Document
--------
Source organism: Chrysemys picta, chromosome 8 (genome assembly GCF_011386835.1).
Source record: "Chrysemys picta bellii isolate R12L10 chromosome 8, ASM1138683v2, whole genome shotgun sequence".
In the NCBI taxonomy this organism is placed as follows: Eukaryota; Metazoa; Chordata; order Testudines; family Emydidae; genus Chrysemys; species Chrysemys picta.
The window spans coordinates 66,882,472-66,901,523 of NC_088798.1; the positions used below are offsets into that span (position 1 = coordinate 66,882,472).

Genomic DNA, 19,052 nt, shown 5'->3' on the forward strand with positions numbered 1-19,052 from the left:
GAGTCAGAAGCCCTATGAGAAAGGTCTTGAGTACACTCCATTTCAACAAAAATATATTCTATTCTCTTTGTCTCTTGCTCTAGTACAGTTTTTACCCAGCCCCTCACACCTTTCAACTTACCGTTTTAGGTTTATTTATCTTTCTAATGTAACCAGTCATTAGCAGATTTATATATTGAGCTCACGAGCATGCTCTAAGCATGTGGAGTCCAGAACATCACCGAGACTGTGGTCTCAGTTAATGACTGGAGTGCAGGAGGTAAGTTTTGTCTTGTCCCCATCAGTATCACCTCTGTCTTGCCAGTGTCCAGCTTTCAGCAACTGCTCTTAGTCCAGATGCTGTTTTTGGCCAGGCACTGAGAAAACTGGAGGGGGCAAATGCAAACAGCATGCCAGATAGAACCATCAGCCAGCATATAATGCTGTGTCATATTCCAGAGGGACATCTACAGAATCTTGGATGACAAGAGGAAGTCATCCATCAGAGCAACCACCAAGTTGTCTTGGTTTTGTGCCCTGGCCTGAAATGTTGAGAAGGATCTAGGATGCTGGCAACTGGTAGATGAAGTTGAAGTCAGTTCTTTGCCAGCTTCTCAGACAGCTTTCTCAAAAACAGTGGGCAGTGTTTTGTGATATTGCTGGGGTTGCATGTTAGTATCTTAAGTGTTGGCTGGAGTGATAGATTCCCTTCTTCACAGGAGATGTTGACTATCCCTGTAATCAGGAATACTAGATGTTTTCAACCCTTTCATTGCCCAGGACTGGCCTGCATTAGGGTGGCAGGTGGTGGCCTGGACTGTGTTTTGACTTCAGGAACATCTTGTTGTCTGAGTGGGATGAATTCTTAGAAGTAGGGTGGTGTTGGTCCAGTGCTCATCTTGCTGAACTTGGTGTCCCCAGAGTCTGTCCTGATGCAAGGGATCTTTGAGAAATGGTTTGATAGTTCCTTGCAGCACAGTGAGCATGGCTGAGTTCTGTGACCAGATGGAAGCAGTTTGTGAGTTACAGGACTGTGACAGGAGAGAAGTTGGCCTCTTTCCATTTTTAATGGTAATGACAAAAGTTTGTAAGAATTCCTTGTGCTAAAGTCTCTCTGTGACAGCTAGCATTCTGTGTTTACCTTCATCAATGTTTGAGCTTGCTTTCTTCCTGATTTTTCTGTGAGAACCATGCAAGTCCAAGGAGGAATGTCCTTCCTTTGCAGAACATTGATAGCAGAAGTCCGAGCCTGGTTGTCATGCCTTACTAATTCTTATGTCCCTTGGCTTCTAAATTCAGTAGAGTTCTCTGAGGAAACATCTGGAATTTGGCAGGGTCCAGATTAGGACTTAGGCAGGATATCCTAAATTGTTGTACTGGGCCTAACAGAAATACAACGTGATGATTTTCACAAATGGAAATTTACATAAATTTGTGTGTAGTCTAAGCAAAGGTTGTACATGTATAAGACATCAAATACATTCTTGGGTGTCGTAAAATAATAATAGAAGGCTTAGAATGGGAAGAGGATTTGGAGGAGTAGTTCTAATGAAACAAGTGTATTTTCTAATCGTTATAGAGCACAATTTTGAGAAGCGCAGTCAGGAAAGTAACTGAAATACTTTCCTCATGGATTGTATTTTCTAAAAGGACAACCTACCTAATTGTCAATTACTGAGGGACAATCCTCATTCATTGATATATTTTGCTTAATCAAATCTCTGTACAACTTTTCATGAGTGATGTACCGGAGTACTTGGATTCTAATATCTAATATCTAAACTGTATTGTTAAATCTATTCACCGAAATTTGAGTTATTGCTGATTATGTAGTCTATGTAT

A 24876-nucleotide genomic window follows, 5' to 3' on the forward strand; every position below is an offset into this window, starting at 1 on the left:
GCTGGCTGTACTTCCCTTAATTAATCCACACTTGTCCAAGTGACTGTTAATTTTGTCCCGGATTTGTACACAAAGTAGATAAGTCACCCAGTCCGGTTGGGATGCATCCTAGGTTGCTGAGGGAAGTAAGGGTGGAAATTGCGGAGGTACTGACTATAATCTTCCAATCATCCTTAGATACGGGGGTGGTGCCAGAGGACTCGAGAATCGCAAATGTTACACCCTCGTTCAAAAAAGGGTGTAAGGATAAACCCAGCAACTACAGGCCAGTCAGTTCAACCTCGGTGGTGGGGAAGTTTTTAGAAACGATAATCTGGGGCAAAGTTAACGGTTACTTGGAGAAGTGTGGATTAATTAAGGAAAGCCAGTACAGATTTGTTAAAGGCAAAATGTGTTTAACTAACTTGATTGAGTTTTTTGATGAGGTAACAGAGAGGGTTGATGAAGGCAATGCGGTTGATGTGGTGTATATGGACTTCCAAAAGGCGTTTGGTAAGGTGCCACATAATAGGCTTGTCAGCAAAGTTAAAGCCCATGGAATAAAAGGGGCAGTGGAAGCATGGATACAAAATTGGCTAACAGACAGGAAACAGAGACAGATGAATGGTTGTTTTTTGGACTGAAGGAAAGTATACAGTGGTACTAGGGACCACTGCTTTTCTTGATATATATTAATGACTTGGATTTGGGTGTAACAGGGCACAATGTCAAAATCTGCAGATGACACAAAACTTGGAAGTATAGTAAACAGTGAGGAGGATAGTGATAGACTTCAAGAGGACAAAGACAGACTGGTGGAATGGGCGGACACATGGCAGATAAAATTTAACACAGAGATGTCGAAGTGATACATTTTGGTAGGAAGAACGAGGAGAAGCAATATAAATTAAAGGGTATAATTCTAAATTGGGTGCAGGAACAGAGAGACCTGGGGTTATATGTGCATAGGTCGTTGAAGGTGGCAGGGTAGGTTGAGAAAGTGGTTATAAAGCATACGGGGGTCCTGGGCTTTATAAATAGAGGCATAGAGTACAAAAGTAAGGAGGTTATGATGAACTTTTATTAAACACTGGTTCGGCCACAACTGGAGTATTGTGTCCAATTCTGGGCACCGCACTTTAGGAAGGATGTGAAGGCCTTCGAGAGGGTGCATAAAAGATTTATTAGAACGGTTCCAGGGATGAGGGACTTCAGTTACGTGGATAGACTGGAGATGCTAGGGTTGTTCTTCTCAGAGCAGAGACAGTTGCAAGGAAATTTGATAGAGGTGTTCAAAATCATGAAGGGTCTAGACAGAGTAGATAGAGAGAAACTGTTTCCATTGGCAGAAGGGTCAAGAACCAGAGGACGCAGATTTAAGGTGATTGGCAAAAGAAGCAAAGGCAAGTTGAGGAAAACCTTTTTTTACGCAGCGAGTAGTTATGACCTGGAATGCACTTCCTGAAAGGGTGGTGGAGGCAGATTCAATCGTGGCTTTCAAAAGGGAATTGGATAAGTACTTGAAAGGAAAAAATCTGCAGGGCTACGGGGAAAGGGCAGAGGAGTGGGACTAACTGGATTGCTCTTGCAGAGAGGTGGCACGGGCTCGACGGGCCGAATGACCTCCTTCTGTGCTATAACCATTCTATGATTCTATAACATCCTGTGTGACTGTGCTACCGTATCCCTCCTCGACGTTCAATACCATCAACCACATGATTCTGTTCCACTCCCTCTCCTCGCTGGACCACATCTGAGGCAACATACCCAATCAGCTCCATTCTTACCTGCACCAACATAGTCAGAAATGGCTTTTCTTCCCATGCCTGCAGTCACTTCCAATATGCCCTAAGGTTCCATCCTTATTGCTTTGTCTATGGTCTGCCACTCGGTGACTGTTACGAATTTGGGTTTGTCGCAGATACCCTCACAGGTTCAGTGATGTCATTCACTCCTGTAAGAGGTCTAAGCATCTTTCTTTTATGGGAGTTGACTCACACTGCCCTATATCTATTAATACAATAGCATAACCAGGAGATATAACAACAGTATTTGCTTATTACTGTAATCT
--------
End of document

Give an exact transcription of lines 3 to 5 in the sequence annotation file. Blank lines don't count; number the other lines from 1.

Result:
In the NCBI taxonomy this organism is placed as follows: Eukaryota; Metazoa; Chordata; order Testudines; family Emydidae; genus Chrysemys; species Chrysemys picta.
The window spans coordinates 66,882,472-66,901,523 of NC_088798.1; the positions used below are offsets into that span (position 1 = coordinate 66,882,472).

Genomic DNA, 19,052 nt, shown 5'->3' on the forward strand with positions numbered 1-19,052 from the left: